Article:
Ubuntu transforming boys into men through football

Ubuntu Football of South Africa
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  • Ubuntu using football and education to shape men of the future
  • Academy and professional club both aimed at further pupils
  • Foundation hopes to "transform South Africa" with positive role models

Running a combined academy and school that doesn’t require students to flourish on the pitch? It’s certainly not the norm. Running a professional club whose entire purpose is to service the academy? That’s even rarer.

However, football isn’t the only thing at the core of Cape Town charity Ubuntu. “Our goal is to be the leading development programme on the continent but that’s not our be-all, end-all goal,” co-founder Casey Prince told FIFA.com.

Instead, “developing the men who will transform South Africa” is what underpins every decision, having started out a decade ago with little more than the desire to overcome a problem staring Prince and co-founder Michael Jenkins in the face.

“There is a lack of fathering in this country and if we can develop some different kinds of men, that will change this place,” Prince explained. “We really want to see South Africa be transformed… Football has always been at the heart of it.”

Through plenty of struggle and hardship since, Ubuntu (meaning 'connectedness') now have seven grades of students at their own school, with all 66 children – 29 of which board there – part of their academy, located in the Fish Hoek region of the city. While football talent is fundamental to them gaining their place, once a part of the family, they are guaranteed their full education as long as they commit to bettering themselves in the classroom and on the pitch.

“Developing people and players is a long-term process,” Prince continued. “If you try to rush, you miss out. We have a vision of what an 18-year-old leaving us should look like, think about and engage with the world.”

With the first years of students now graduating – what Prince refers to as the ‘Ubuntu originals’ – we’re getting to see what that is. While some have earned scholarships in the USA, others are joining Ubuntu Cape Town FC.

“No-one on our staff has really done this before,” Prince admitted, of acquiring the second-tier club in 2017. “We’ve learned a lot of things the hard way and made a lot of mistakes. So far, it’s already proved to be the right move, it’s just been a difficult move.”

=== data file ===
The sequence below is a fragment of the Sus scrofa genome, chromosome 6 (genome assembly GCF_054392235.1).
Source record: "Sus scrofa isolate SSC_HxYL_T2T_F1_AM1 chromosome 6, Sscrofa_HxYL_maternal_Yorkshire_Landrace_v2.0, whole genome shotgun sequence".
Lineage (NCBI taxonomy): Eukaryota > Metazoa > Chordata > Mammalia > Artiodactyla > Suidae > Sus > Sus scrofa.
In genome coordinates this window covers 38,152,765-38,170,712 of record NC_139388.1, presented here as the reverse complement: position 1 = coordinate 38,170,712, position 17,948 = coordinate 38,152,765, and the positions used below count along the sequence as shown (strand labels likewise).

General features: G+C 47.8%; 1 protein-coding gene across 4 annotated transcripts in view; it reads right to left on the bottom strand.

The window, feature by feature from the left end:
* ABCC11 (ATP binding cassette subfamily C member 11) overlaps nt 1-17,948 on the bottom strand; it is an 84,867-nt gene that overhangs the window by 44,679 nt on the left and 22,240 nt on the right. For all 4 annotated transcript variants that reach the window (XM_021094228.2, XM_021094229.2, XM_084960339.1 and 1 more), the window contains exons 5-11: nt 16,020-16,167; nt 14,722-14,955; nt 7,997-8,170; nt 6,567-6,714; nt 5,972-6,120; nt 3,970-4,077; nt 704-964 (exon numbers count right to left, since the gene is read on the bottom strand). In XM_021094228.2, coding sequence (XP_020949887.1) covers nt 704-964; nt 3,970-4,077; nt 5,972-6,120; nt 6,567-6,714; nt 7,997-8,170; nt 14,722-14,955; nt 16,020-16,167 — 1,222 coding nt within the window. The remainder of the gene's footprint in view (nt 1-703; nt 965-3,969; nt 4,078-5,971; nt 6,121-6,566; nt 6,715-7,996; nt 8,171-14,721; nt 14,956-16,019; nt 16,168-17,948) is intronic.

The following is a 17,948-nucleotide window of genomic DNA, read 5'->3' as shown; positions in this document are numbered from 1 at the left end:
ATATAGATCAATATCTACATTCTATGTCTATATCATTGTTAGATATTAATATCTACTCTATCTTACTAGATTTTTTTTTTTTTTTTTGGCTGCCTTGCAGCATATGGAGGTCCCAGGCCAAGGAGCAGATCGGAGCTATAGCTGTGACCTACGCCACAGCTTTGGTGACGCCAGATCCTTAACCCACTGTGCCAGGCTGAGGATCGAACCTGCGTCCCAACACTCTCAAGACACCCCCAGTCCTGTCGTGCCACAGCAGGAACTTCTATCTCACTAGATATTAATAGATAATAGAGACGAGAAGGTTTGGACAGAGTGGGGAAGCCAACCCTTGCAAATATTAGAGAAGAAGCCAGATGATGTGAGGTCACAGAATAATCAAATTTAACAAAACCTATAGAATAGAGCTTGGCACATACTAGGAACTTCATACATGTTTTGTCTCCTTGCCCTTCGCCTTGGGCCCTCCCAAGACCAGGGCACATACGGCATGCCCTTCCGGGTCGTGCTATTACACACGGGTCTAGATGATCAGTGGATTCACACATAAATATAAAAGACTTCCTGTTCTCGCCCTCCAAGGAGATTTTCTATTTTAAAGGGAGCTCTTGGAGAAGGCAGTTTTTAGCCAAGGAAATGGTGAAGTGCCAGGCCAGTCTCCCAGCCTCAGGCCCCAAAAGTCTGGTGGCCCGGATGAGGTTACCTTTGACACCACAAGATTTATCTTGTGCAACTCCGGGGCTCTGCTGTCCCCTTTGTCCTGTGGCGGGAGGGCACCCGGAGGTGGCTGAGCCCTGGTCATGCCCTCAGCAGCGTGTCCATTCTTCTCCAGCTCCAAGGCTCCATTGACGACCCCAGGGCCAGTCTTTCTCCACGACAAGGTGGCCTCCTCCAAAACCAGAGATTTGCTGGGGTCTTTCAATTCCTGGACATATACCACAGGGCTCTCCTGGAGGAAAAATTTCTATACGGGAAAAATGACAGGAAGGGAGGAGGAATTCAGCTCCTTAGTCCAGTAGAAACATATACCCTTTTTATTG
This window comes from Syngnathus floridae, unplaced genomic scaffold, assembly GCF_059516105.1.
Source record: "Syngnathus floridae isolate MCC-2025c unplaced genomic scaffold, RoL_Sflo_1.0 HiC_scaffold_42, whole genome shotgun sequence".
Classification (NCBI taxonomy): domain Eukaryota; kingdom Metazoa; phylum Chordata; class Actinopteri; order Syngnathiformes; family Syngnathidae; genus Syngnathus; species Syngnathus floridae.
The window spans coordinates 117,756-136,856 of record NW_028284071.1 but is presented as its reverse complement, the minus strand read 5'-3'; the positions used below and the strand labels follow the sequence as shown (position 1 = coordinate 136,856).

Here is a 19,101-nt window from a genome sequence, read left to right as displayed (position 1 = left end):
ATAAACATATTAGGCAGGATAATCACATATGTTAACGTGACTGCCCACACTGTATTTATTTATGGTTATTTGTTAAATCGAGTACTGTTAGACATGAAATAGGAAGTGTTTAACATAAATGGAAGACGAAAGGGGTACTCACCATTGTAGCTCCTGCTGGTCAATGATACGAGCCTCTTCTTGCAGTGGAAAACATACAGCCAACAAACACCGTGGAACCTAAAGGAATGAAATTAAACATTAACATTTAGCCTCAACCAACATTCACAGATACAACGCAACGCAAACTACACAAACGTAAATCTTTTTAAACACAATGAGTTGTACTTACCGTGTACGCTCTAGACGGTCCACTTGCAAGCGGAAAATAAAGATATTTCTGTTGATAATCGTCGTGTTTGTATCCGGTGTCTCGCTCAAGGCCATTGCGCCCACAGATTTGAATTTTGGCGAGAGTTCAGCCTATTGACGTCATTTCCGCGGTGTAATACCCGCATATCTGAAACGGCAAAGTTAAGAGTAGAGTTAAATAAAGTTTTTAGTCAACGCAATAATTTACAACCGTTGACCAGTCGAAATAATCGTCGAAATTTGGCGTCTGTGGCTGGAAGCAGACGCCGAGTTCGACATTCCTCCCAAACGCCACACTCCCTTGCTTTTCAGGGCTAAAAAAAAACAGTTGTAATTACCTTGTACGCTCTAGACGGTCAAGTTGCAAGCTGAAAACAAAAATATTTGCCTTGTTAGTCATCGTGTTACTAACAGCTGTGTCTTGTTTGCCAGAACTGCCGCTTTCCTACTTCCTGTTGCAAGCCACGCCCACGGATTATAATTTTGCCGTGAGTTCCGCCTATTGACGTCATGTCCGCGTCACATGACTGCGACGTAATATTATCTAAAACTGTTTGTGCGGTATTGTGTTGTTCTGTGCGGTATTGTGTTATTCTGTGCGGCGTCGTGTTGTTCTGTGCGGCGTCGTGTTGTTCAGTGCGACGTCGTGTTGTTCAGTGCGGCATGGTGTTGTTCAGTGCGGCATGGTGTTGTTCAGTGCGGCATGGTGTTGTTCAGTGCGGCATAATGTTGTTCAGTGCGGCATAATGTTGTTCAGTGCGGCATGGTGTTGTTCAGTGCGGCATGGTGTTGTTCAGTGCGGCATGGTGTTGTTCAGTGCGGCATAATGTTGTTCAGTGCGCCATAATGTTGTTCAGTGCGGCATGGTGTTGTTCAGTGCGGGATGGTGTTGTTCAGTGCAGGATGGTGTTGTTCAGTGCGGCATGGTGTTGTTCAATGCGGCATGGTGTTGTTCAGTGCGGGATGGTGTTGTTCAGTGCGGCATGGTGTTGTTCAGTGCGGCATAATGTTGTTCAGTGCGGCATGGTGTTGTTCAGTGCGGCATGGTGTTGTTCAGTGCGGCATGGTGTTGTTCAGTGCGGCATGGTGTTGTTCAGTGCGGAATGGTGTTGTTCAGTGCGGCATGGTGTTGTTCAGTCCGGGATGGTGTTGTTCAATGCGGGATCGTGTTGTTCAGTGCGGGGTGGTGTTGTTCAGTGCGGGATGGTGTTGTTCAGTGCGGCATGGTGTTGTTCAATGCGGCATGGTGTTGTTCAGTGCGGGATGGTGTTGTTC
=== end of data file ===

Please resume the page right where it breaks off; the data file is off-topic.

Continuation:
With the academy fundamentally against pupils signing contracts to be there – they can leave at any time – graduates signing for the club provides both a professional starting point for the players and potential revenue for the whole operation – which otherwise operates entirely off donations.

While negotiating relegation battles is not something Prince ever anticipated doing – having initially coached the side himself – their choices are being justified. Two such examples are South African youth internationals Luke Fleurs and Jesse Donn.

Luke Fleurs of SuperSport with his Ubuntu tattoo
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“We should have cut [Jesse] at 14 if we were being cut-throat,” the co-founder said of U-20s midfielder Donn. “But he grinded himself into being a really good player and at 19 he’s starting every game for our pro team. You see the results if you stick with them long enough.”

Meanwhile, Fleurs is now at Premiership title-challengers SuperSport United, but he knows it could have been very different, having grown up in an area where crime is an easy draw. “I was coming out of a community where it was very difficult to ignore those things and I give full credit to Ubuntu for pulling me in and taking me out of my community. If it wasn’t for them, I’d definitely be in gangsterism or similar now.”

But through teenage struggles and the admission of being less than 100 per cent enthusiastic about his studies, Luke believes he’s fortunate to have had the chance he did. “I was surprised they gave me so many chances. I can only thank them and God, to be honest. If it wasn’t for them I don’t think I’d be the person I am today.”

And seeing the people they become is repayment for the workers’ dedication to the project. “It’s massively rewarding,” said Prince. “It’s particularly special with this first wave. They’ve really paved the way. You just have a special level of love and trust for what they endured.”

It’s a feeling that Fleurs clearly reciprocates, getting an Ubuntu tattoo on his wrist just before joining SuperSport. “What they have done for me is amazing – I definitely can’t forget about it,” he said. “When I score I’m definitely kissing it.

“I told my parents this will be the only tattoo – I made a promise. They allowed me to get this one because they know how much Ubuntu means to me. When I asked my mum, she said ‘no problem’.”

Her response probably says more than most about how Ubuntu are helping mould the next generation of South African men.

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